That poll does not seem to be an anomaly. It tracks with a number of other findings. Even Europeans in these surveys acknowledge that Americans seem to work harder than people in other countries. (13) Americans believe this about themselves. (14) It is what you would expect of people who think their success depends on their own efforts.

Americans also are inclined to express a good deal of pride in their country--certainly far more than Europeans and, by some surveys, even more than people in developing countries. (15) Whereas sociologists often interpret "nationalism" as a response to feelings of insecurity, (16) that observation does not seem to be the pattern in the United States.

Perhaps this result, too, fits with the larger pattern of American self-confidence. Americans think they can succeed through their own efforts--and they think the country that assures them the freedom to succeed on their own is a fine country. People in other countries, who place more reliance on state bureaucracies to care for them, usually are disappointed with the results. Then they are more likely to think their government or their whole society is to blame.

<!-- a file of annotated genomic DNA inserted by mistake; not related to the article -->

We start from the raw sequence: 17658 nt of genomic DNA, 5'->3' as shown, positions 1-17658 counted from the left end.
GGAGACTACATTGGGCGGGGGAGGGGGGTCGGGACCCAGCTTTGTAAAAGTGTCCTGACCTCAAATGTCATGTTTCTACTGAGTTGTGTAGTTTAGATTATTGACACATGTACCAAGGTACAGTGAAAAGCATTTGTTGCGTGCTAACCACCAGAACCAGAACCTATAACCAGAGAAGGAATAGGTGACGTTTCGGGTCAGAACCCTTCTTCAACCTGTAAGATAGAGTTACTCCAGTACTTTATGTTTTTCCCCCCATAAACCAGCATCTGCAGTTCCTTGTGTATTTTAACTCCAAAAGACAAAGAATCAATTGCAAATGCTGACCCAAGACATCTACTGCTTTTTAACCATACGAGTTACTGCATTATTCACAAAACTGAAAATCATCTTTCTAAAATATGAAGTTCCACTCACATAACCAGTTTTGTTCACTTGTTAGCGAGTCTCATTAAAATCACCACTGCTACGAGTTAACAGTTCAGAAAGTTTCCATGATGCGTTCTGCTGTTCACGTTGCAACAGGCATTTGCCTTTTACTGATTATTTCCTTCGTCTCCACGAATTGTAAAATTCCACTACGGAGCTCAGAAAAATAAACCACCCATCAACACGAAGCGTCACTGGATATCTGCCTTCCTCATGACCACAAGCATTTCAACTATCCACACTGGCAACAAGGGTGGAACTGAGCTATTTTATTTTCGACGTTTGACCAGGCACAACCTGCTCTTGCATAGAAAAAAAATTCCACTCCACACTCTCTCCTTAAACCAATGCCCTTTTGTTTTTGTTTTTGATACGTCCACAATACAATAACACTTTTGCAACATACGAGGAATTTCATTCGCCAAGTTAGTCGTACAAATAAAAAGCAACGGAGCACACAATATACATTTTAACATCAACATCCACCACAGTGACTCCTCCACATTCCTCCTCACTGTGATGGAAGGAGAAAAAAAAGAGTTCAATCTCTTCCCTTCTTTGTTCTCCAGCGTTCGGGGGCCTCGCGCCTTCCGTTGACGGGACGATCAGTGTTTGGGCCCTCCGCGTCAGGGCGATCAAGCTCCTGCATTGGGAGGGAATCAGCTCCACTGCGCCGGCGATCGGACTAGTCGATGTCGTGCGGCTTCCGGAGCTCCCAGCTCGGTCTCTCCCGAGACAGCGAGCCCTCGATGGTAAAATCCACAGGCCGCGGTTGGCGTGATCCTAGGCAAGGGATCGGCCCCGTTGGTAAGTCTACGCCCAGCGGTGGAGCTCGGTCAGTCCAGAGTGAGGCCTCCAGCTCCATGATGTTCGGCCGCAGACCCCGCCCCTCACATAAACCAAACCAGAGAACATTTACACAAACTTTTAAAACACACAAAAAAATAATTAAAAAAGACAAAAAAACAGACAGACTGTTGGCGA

Add it up and you might infer that Americans want a healthcare system that helps them make their own choices. The Obama administration seemed to recognize this in its initial characterization of proposed reforms: If you like the private insurance you now have, President Obama promised, "you'll be able to keep [it]." (17) Some part of the resistance to the huge and hugely complicated package of "reforms" Congress enacted seems to reflect the realization that this promise has not been honored: Whatever else it does, the new healthcare law constrains the choices of individuals. (18)

But such broad background attitudes are only one part of the story. Another part of the explanation for our current debates is the actual constitutional architecture of our government, federalism in particular. Here I particularly want to mention federalism. …